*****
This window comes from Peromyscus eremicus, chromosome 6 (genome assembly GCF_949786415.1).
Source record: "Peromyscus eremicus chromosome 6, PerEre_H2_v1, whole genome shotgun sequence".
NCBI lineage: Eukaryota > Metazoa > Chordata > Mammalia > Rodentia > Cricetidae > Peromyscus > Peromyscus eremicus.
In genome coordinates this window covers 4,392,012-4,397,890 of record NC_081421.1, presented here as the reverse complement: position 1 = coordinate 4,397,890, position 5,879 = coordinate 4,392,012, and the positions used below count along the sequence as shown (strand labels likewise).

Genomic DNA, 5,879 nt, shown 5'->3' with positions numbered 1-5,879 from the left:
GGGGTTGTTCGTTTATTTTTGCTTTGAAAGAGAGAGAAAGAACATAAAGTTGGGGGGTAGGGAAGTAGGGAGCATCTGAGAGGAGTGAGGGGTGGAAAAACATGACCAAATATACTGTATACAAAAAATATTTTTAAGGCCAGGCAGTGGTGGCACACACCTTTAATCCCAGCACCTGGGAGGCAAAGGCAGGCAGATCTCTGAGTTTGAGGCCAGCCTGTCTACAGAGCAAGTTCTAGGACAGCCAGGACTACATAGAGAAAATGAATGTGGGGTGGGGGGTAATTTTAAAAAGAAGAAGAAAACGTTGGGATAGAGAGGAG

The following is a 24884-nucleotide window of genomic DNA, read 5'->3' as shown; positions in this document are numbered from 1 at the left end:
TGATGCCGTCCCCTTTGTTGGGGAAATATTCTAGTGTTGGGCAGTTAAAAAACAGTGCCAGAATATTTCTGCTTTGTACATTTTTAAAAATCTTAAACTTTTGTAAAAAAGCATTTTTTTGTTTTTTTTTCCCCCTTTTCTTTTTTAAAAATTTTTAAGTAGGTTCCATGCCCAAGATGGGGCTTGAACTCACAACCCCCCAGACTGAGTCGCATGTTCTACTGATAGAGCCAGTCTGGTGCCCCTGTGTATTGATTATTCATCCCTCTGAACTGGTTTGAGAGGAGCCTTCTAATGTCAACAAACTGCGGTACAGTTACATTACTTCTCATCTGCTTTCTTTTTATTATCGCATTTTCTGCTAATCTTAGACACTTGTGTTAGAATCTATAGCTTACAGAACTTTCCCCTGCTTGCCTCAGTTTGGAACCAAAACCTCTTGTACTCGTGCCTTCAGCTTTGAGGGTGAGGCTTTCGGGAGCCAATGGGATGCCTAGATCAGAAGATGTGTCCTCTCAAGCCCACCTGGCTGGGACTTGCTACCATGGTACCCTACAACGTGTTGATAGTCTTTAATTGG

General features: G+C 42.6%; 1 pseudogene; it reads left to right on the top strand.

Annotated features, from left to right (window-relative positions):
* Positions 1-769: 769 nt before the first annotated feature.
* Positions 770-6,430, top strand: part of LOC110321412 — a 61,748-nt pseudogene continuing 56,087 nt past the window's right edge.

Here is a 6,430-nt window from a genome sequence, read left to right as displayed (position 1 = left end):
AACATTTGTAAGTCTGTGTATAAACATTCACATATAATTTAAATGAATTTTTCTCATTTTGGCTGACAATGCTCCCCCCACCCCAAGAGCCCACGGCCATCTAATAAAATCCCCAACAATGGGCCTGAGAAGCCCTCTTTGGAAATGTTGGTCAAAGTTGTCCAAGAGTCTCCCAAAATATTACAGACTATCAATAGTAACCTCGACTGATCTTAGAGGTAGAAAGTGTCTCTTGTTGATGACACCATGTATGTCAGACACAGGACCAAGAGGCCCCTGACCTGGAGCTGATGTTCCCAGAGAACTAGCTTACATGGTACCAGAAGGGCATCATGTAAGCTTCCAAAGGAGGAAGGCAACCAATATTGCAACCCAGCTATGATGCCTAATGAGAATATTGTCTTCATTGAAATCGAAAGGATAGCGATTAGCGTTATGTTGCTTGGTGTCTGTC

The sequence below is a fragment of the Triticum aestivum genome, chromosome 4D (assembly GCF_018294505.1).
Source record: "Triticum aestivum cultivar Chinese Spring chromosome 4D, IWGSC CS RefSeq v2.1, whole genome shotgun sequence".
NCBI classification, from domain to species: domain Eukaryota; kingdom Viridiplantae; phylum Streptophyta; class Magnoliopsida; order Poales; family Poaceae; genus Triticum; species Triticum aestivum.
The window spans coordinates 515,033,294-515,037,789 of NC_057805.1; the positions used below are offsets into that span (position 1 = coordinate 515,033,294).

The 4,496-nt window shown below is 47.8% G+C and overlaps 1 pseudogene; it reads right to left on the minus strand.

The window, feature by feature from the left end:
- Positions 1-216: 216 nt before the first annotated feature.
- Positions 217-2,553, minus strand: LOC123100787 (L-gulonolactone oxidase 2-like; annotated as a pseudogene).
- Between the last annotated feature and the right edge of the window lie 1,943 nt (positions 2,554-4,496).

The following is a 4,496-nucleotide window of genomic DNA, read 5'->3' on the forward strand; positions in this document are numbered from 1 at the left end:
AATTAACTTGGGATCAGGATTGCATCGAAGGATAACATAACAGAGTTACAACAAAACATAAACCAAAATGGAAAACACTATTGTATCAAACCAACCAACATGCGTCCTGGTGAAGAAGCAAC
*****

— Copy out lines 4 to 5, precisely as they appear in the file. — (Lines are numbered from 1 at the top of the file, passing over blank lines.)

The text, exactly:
In genome coordinates this window covers 4,392,012-4,397,890 of record NC_081421.1, presented here as the reverse complement: position 1 = coordinate 4,397,890, position 5,879 = coordinate 4,392,012, and the positions used below count along the sequence as shown (strand labels likewise).

Genomic DNA, 5,879 nt, shown 5'->3' with positions numbered 1-5,879 from the left: